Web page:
Stress Counselling

Stress is often defined as a bodily response to the demands of life. But there are also emotional and mental aspects of stress. It is experienced as thoughts and feelings as well as in the body. Another way to define stress could be as an internal and conditioned response to external pressures. 

Mental health professionals often help people reduce and manage their stress. They can also help people work through other mental health issues that have developed while coping with high levels of stress over a period of time.

Stress Management Online Counselling

The purpose of Stress Management Counselling and Psychotherapy is not to eliminate stress from your life. This is impossible. Stress is a natural response to change, and change is inevitable. Having a certain amount of stress in your life is normal. However, cumulative stress that results from excessive exposure to hassles, responsibilities, daily pressures, concerns, worries, and anger threatens our health and happiness.

You may have never been taught how to take care of yourself in a positive and caring way. The skills of relaxation and focused concentration aren’t often taught in higher education curriculums, but they are vital to learning and being healthy and happy now and in your future.

The first step in dealing with stress is becoming aware of what stresses you and how your body reacts to it. Many of us have become experts at desensitizing ourselves or ignoring our bodies’ signals. The question you have to ask yourself is this: Am I ready to take responsibility for paying attention to my stressors and how stress manifests in my life? Taking this first step will enhance your quality of life right now.

Types of Stress

Acute stress

Acute stress happens to everyone. It’s the body’s immediate reaction to a new and challenging situation. It’s the kind of stress you might feel when you narrowly escape a car accident.

Episodic Acute Stress

Episodic Acuteb Stress happens when you have frequent episode of acute stress.This might happen wjhen you are oftebn anxious and worried about things you suspoect may happen you might feel that your life is chaotic and you seemingly go from one crisis to the next.


Chronic Stress


When you have high-stress levels for an extended period of time, you have chronic stress. Long-term stress like this can have a negative impact on your health.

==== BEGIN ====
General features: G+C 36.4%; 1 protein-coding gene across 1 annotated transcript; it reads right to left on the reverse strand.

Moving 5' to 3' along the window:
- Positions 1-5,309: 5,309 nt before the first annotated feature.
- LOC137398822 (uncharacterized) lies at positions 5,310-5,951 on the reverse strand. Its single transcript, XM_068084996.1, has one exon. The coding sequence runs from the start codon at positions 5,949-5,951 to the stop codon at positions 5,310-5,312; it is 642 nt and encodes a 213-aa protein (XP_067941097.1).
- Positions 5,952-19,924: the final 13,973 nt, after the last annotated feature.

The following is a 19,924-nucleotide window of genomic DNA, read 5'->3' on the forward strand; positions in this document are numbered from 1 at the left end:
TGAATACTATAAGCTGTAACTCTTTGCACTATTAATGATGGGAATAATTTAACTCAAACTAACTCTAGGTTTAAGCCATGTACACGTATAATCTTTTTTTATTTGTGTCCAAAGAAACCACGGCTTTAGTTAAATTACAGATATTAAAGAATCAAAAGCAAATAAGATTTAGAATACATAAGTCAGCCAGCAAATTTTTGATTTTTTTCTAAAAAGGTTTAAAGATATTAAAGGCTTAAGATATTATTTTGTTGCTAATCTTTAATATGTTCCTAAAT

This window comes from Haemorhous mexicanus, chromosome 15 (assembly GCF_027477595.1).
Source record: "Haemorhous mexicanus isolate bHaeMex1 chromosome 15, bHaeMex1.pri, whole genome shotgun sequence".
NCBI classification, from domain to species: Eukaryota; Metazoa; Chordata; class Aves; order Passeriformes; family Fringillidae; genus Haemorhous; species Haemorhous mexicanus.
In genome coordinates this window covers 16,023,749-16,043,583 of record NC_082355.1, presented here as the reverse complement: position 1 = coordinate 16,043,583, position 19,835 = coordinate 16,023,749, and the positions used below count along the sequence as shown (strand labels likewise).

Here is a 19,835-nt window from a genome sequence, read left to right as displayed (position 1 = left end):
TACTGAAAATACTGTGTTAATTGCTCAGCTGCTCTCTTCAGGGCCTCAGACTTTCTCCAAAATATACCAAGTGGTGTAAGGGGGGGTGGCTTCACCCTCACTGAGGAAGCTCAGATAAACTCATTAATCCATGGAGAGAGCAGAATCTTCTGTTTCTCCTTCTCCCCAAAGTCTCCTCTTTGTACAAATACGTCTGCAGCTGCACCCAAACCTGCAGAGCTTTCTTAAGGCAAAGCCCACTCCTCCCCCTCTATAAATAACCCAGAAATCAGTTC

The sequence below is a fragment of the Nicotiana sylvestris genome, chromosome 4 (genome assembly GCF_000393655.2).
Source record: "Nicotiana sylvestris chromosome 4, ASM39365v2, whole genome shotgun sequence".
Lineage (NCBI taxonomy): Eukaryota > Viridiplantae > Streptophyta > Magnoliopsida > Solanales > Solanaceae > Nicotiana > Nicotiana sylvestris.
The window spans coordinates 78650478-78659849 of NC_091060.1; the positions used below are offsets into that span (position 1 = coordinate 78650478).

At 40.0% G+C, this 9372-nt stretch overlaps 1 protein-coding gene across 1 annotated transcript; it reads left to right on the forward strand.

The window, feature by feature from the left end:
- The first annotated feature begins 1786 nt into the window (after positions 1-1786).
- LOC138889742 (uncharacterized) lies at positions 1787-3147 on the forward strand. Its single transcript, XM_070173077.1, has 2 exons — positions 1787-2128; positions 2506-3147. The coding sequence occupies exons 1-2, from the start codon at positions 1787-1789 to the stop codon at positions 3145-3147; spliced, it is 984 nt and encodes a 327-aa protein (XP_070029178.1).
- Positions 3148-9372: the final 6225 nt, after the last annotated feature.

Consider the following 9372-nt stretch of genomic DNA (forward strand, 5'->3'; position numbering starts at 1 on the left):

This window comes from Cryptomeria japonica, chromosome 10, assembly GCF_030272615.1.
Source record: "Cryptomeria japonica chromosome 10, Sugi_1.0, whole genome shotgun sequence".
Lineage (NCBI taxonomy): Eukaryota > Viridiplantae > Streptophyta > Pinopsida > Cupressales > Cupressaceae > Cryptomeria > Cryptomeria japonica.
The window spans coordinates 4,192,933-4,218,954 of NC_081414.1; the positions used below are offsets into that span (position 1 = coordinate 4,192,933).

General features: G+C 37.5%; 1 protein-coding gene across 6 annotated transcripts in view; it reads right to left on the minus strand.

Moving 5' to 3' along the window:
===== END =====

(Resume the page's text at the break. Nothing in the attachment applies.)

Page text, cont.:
What Causes Stress ?

Stress can be caused by any type of physical or emotional stimulus or situation. Often, people speak of different types of stress such as work stress, relationship stress, or parenting stress. Some kinds of stress may be related to specific stages of life such as aging, pregnancy, the teen years, or the menopausal transition. Children can also be affected by stress.

Despite its source, any type of stress can become unmanageable or overwhelming. The following are risk factors for uncontrollable stress:

  • Social and financial problems
  • Physical or mental illness
  • Lack of social support networks
  • Family history of stress or family discord



  • Headaches and migraines
  • Muscle tension
  • Loss of appetite
  • Cravings
  • Indigestion, or gas, acid reflux, Stomach aches
  • Not wanting to be active
  • Being accident prone
  • Weight gain
  • Weight loss
  • Shortness of breath
  • Feeling exhausted
  • Sleeping a lot
  • Having difficulty falling asleep or sustaining restful sleep
  • Elevated blood pressure
  • Cold hands
  • Chest pain
  • Lack of sex drive
  • Jitters
  • Diarrhoea
  • Constipation
  • Racing heartbeat
  • Extreme PMS
  • Lethargy
  • Disturbing dreams or nightmares
  • New aches or pains
  • Inability to shake off a cold
  • Excessive eating
  • Stress eating
  • Jaw pain or grinding of teeth


  • Rumination about or rehashing
  • stressful memories
  • Feeling defensive
  • Crankiness
  • Having difficulty remembering things
  • Freezing or not being able to retrieve information
  • Not being able to laugh or see the humor in situations
  • Crying spells
  • Change in voice tone
  • Quick temper
  • Racing thoughts
  • Constant negative self-talk
  • Depression
  • Bad mood
  • Feeling numb


  • Shyness
  • Aggressiveness
  • Loss of voice
  • Becoming violent or lashing out
  • Feeling isolated or lonely
  • Seeking isolation; not wanting to go out
  • Passivity
  • Having difficulty following a conversation
  • Lowered desire for sex
  • Inability to get organized
  • Confusion
  • Forgetfulness
  • Pessimistic outlook
  • Using others


  • Test anxiety
  • Public speaking anxiety
  • Having difficulty focusing
  • Inability to prioritize
  • Procrastination
  • Making excuses, blaming
  • Staring off into space; inability to focus
  • Lack of motivation
  • Irrational thoughts